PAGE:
Scroll down for updates…e-mail from Texas GOP convention attendee…
The Texas GOP convened its party convention this week. It’s finding the same problem plaguing the party in other states and at the national level: Disgruntled grass-roots.
The Houston Chronicle quotes GOP officials calling disatisfied conservatives “grumpy” and “grouchy.” These leaders seem to believe the grass-roots have left them. Reality check: It’s the other way around. From the piece:
After a decade of political dominance, the Texas GOP is opening its party convention in Houston this week with a troubling prospect: Grumpy Republicans may not turn out to vote this fall.
Many of the grass-roots Texas Republicans see presumptive presidential nominee John McCain as not conservative enough. Others still support presidential candidate Ron Paul. Some are unhappy over immigration, high federal spending, a sagging national economy and rising gasoline prices.
“A lot of them, and rightly so in many cases, are mad. They’re concerned,” said Roger Williams, chairman of the Texas GOP’s voter turnout efforts this year. “What we’ve got to do is alleviate those concerns and get them to vote.”
…Republican pollster Mike Baselice said half the Republican voters in Texas say the state and nation are on the “wrong track.” He calls them “grumpy Republicans” who cannot be counted on to turn out to vote against presumptive Democratic presidential nominee Barack Obama.
“I’m concerned about the wrong-track Republicans opting not to vote,” Baselice said.
Baselice said Republicans in 2002 had a 6 percentage point advantage in Dallas County voting and an 8 percentage point advantage in Harris County. He said neither party now has an advantage in Dallas, and the GOP holds an advantage of about 1.5 percentage points in Harris County.
He said that partisan shift could give Democrats a great boost if a large percentage of Republicans don’t vote.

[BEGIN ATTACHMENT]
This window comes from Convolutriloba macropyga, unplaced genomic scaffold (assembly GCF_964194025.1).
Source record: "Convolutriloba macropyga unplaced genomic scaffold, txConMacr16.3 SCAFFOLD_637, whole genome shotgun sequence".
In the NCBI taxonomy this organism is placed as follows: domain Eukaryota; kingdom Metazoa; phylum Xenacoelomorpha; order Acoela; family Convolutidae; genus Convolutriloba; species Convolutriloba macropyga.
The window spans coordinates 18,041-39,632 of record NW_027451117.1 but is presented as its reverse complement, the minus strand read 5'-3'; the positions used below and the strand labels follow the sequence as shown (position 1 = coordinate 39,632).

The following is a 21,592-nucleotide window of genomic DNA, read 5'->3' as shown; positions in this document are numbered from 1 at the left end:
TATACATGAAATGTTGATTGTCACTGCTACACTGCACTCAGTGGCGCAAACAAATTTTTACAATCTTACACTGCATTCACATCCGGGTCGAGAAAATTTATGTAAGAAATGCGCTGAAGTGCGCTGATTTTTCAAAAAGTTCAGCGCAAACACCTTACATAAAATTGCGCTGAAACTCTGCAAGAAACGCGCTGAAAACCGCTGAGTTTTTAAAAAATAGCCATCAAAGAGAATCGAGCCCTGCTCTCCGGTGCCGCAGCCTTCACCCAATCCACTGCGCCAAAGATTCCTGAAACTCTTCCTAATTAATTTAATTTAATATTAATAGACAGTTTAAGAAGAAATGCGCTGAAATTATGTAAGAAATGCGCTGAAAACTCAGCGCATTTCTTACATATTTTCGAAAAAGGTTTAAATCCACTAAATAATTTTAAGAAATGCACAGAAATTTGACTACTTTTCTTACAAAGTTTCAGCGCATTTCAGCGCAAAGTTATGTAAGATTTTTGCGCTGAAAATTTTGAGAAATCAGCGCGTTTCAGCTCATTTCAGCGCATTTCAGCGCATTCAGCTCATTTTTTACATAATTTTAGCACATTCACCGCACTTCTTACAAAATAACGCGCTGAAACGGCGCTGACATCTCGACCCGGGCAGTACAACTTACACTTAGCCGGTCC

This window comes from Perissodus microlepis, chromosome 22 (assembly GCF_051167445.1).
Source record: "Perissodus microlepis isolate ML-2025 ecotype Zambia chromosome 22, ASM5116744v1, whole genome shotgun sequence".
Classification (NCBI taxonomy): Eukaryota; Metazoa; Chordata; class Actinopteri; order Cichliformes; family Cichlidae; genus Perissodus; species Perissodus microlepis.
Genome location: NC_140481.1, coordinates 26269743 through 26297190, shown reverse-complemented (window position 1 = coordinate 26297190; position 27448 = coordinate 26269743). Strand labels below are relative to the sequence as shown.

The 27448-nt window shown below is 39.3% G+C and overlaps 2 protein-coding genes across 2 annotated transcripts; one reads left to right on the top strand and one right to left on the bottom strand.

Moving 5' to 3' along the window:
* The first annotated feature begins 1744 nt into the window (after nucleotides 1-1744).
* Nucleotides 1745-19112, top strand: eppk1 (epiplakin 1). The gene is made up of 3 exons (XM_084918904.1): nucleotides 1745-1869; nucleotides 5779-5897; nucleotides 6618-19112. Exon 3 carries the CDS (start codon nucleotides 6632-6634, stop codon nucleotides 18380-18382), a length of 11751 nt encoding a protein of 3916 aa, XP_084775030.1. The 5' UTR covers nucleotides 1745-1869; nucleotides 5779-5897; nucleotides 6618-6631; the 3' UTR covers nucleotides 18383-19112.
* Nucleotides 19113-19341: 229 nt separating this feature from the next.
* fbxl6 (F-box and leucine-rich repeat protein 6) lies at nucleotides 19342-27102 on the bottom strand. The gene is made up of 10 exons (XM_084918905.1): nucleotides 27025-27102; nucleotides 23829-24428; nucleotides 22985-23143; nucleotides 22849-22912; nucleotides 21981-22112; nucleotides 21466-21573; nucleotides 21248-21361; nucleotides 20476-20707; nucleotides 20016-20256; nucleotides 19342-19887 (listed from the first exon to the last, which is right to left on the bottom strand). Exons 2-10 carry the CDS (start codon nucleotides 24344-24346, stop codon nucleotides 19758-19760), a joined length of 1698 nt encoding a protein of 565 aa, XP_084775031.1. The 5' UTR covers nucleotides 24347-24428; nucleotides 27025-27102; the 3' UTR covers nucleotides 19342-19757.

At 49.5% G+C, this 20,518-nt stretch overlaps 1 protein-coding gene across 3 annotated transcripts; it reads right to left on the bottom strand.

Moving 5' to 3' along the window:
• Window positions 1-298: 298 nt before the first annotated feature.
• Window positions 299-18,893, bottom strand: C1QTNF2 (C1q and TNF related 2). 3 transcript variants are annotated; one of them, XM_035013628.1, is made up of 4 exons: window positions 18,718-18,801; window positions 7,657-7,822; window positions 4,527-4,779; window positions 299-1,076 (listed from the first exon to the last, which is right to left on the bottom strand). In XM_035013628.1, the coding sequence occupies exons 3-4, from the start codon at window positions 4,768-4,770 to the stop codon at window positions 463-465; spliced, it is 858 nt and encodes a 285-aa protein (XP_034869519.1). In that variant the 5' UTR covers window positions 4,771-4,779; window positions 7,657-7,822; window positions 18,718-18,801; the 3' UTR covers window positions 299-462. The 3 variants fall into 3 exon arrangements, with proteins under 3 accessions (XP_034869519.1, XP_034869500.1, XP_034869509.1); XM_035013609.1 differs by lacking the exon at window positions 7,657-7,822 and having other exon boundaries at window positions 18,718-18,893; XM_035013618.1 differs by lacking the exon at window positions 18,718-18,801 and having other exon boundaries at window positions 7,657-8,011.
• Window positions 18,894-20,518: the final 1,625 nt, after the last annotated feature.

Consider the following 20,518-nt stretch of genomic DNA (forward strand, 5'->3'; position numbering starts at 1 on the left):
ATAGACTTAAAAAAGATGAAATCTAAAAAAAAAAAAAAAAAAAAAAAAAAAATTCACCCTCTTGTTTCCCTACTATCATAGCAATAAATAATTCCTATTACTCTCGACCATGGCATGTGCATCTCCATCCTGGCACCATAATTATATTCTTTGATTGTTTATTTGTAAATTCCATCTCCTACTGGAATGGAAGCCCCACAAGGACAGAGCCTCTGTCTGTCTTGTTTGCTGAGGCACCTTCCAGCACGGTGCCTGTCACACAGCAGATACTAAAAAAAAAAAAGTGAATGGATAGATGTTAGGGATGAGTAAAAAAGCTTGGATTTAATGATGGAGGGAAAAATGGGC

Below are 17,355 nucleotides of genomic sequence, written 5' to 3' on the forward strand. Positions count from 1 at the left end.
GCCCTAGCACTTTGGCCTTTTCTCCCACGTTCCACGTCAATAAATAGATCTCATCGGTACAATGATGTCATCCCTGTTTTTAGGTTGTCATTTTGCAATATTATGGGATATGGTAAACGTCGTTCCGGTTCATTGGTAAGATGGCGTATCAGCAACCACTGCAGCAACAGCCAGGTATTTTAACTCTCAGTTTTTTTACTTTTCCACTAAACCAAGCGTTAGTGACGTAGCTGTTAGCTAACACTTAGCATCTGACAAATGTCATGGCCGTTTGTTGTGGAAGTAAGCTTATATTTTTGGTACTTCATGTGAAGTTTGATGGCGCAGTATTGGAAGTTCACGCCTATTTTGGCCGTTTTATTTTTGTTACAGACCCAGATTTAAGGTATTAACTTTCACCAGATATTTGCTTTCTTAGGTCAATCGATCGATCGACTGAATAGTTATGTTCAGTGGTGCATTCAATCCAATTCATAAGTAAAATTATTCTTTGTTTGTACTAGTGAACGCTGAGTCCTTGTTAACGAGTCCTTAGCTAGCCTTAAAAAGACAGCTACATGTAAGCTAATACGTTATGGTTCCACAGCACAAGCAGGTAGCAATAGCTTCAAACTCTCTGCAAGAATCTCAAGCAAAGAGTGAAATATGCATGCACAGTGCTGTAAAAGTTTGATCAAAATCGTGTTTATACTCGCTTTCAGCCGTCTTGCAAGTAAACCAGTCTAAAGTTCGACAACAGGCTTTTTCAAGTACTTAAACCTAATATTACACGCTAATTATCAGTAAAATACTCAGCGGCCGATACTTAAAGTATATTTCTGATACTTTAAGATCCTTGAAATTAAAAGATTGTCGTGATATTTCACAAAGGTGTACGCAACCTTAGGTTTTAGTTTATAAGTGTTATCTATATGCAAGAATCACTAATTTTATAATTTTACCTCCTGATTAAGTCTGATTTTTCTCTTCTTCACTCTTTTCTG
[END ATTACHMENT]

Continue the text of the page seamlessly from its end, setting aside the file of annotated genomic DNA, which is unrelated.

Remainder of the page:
Baselice said Republicans who vote can be counted on to vote up and down the ballot, but he said the GOP stands to lose ground if the “grumpy” Republicans stay home.
Former Republican Chairman Tom Pauken said politicians and party leaders need to reassure the Republican grass-roots workers that their efforts matter for conservative causes.
“The grass roots has withered up and died,” Pauken said.
Au contraire. From what I saw at the Pennsylvania Leadership Conference of grass-roots conservatives recently and from what I see in my e-mailbox every day, the Right’s grass roots are alive and well. It’s principled conservative leadership in Washington that has withered up, died, and been replaced by invasive weeds.
Related note to the White House: Signing lame-duck executive orders on immigration enforcement doesn’t count as principled conservative leadership.
Update: Just received an informative e-mail from a Texas GOP convention attendee…
I’m a Republican in Texas, and will be attending the state convention this week as an alternate. This is my third state convention serving the party in some capacity, and I have to say, this year I’m expecting very little good to come out of it.
My reasoning is that the “Ron Paul” crowd, which represents about 1/3 of the delegates attending the convention this week, have caused a great amount of trouble and stress for doing nothing more than standing up for their beliefs. Meanwhile, conservatives who supported Thompson, Hunter, or another candidate have the same issues with the party. We’re worried, and I believe rightfully so, that we will be tarred with the same brush as those whose goals are to disrupt and wreak havoc. It’s a huge mess; while most conservatives have no wish to be affiliated with the “liberaltarians” who have infiltrated our party, there are other Ron Paul Republicans who ARE conservative and that means that all conservative efforts to change things will be stomped upon.
What we’re disgruntled about in our state is an utter lack of leadership at the state party level; we have a governor who has publicly disregarded the voice of the grassroots and the platform, a state chairman who issues press releases on issues contrary to our platform, and massive electoral issues that trickle down from the highest levels.
Thank you so much for posting on what is happening down here. We are sure that there are other conservative Republicans across the country who see similar problems. The question is, do we make tentative alliances with anti-war, pro-choice factions in order to gain any kind of success?
National Committeewoman, Texas Republican Assembly